Book Review: New Pilgrim Chronicles

Twelve steps toward liberation via the Free State
by Brian Wright

2008, Lulu, 138 pages
Reviewed by Logan Brandt

The idea for writing New Pilgrim Chronicles (NPC) stemmed from the author’s commitment as an “Early Mover” to New Hampshire under auspices of theNew Pilgrim Chronicles Free State Project.  He pledged to the Project in June 2004 during the Libertarian Party National Convention in Atlanta, then moved to southern New Hampshire following the Free State Porcupine Festival in summer of 2005.  Brian, a freelance writer and self-described Gonzo journalist[1], has regularly documented modern libertarian events as a participant.  He feels the Free State Project— which encourages migration of an active-resident freedom community to a liberty-friendly state—represents the best hope for achieving freedom in our time… through an ingenious, vital process of popular leverage.

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The Original Journals

During the latter part of 2005 and into 2006, Wright generated a series of weekly, sometimes biweekly, diaries of what he was encountering as a consequence of the “pilgrimage” from his home state—Michigan, part of the “Vast Authoritarian Wasteland (VAW)”—to his new digs in the town of New Boston, New Hampshire.  He arranged to publish these diaries as they were being written on the FSP site.

From voter registration; acquiring a driver’s license; getting the right car stickers and inspections; finding insurance, locating fitness facilities, restaurants, and bars; hooking up with the many pro-freedom people; figuring out rules of the road (quite literally); joining peace protests, petitioning, contacting his legislator neighbors, and fighting government intrusions; taking in the natural wonders of New Hampshire, learning its history and culture; to making new friends in and out of the movement —NPC is an entertaining, engaging account of what to expect.  Yes, there’s the unavoidable ‘single guy’ perspective, but it’s easy to read between the lines for other life situations.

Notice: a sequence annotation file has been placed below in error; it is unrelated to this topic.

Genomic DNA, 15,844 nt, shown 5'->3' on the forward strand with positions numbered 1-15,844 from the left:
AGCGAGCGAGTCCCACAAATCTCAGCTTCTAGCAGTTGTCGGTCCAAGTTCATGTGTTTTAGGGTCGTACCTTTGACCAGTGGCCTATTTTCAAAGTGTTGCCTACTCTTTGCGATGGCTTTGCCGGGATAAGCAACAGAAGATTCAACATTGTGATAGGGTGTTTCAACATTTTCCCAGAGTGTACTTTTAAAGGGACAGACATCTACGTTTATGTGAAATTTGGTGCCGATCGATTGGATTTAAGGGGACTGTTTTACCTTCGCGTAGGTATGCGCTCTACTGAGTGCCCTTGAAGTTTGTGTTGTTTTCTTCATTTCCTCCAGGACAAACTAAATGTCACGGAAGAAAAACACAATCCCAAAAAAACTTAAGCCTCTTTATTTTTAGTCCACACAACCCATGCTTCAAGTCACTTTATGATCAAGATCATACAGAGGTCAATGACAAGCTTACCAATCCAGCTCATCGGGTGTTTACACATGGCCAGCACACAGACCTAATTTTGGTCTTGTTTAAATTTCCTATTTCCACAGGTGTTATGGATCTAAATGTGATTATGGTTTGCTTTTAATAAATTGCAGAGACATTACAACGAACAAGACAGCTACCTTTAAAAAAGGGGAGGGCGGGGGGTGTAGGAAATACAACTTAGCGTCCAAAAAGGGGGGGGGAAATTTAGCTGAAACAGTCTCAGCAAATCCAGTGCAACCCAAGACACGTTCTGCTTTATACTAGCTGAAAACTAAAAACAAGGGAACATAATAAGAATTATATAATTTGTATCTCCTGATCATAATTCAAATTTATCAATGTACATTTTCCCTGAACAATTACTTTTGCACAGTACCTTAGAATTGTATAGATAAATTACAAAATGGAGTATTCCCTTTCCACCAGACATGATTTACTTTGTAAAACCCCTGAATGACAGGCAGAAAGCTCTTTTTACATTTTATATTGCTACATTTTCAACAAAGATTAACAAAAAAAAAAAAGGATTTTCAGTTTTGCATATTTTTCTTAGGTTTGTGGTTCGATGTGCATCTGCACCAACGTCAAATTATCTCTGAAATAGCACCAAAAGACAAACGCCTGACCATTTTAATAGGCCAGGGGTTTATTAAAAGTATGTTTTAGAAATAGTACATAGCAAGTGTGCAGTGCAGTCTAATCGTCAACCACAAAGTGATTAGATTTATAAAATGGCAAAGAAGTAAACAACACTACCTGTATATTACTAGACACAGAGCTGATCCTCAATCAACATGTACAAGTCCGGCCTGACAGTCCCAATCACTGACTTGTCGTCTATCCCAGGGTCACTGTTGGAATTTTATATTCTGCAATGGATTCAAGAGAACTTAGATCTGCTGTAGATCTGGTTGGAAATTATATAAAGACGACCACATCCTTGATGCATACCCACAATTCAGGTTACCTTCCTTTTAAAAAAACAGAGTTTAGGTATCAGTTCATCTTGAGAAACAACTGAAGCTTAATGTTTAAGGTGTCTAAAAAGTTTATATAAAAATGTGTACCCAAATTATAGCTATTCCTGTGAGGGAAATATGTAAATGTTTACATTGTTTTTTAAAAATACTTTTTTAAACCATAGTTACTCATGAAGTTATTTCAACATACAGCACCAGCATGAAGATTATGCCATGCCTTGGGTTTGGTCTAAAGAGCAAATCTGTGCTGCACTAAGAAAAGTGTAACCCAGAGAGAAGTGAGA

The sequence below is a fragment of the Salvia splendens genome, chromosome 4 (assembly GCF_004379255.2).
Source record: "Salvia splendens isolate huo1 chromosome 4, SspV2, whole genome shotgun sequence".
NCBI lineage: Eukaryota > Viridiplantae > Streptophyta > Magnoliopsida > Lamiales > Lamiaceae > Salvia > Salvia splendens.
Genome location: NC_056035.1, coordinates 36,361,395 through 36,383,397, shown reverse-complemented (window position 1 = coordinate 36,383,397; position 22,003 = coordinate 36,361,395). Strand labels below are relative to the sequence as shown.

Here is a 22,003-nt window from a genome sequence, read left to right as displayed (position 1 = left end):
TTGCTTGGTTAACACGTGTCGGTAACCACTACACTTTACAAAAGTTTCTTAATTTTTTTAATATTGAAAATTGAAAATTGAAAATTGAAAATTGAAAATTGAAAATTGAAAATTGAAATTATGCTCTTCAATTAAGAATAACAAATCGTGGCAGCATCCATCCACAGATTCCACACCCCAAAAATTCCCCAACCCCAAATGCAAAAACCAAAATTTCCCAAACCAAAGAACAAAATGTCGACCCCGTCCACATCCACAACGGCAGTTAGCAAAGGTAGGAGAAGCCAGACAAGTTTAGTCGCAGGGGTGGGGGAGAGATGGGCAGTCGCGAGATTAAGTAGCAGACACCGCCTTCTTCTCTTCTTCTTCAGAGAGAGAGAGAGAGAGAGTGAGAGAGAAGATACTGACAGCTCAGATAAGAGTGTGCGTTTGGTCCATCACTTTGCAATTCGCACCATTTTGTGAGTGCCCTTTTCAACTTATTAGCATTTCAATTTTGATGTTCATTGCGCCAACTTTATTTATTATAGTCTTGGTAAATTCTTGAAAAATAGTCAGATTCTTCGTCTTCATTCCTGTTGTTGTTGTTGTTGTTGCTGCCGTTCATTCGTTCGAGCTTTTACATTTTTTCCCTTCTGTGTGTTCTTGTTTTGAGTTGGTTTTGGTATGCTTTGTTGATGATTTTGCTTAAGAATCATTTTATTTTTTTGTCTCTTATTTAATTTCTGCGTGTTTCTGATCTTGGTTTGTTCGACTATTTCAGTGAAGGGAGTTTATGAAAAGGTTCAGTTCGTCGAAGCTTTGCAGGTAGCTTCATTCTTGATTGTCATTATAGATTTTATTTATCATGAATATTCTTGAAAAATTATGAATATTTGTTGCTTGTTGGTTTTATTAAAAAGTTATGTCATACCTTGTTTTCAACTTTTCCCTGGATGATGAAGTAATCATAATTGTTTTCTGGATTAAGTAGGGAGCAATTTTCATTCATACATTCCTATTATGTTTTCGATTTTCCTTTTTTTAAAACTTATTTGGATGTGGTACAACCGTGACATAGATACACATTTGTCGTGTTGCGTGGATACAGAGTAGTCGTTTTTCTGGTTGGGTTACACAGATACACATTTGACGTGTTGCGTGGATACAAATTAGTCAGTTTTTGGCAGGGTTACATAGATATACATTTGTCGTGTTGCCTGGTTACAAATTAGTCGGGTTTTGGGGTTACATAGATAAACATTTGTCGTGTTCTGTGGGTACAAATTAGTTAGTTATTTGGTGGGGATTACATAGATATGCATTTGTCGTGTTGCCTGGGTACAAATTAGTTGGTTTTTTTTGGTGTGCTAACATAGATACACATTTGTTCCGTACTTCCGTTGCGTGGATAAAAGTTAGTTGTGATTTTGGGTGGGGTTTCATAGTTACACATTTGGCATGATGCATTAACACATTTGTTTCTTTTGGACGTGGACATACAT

More than a handful of pledgers made the decision to move early—that is, before the initially designated number of 20,000 FSP commitments was met—at least partly based on encouragement from Brian Wright’s regular installments on the Website.  Here are some impressions from some key Free State people who have enjoyed the Chronicles:

“NPC is the first book—and so far as I know, still the only book—about the Free State experience.  I found Brian’s insights useful and super-encouraging in the months leading up to my move.  Now that I’ve marched for peace with Brian and otherwise moved the cart of freedom forward in NH, I can personally confirm that the New Pilgrim Chronicles are wicked-good and authentic reasons for being part of this wonderful experience.”
—Matt Simon, FS early mover, writer, troubadour, manager for the successful Joel Winters’ campaign for state legislature in 2006
, and fearless leader of NHCommonsense.

“I eagerly await reading of the New Pilgrim Chronicles each week.  The writing is clear, strong and engaging.  It makes you keep wanting more.  He captures the essence of why people are moving to New Hampshire for more freedom.  In fact, I hope that Brian writes a followup series.”
—Chris Lawless,
computer scientist, Free State Project, “First 1000”    early mover and activist-doer, a man who came to the Free State because he was tired of libertarians “not doing jack”…

“Brian and I are a couple of the first published writers of books from the Free State. with ideally many more to come. I find his prose in NPC to be warm, humane, and insightful. He truly depicts what it’s like to take part in this rich life we’re creating now in the Granite State–rich in terms of working with our friends and loved ones to build a future of enlightened freedom.”
—James Maynard,
physicist, teacher, scholar, writer, and renowned author of The Light of Alexandria.

Matt, Chris, and James are three of perhaps three-hundred freedom leaders who have made the move.  NPC notes that of the hundreds of Free Staters who have already taken root in New Hampshire the percentage of meaningful activists is much higher than with conventional libertarian organizations; an appeal of New Pilgrim Chronicles is its reference to many of these key people contributing to the cause.  NPC is living history.  “The Portal” has already been successful, but it is on the threshold of major breakthroughs.[2]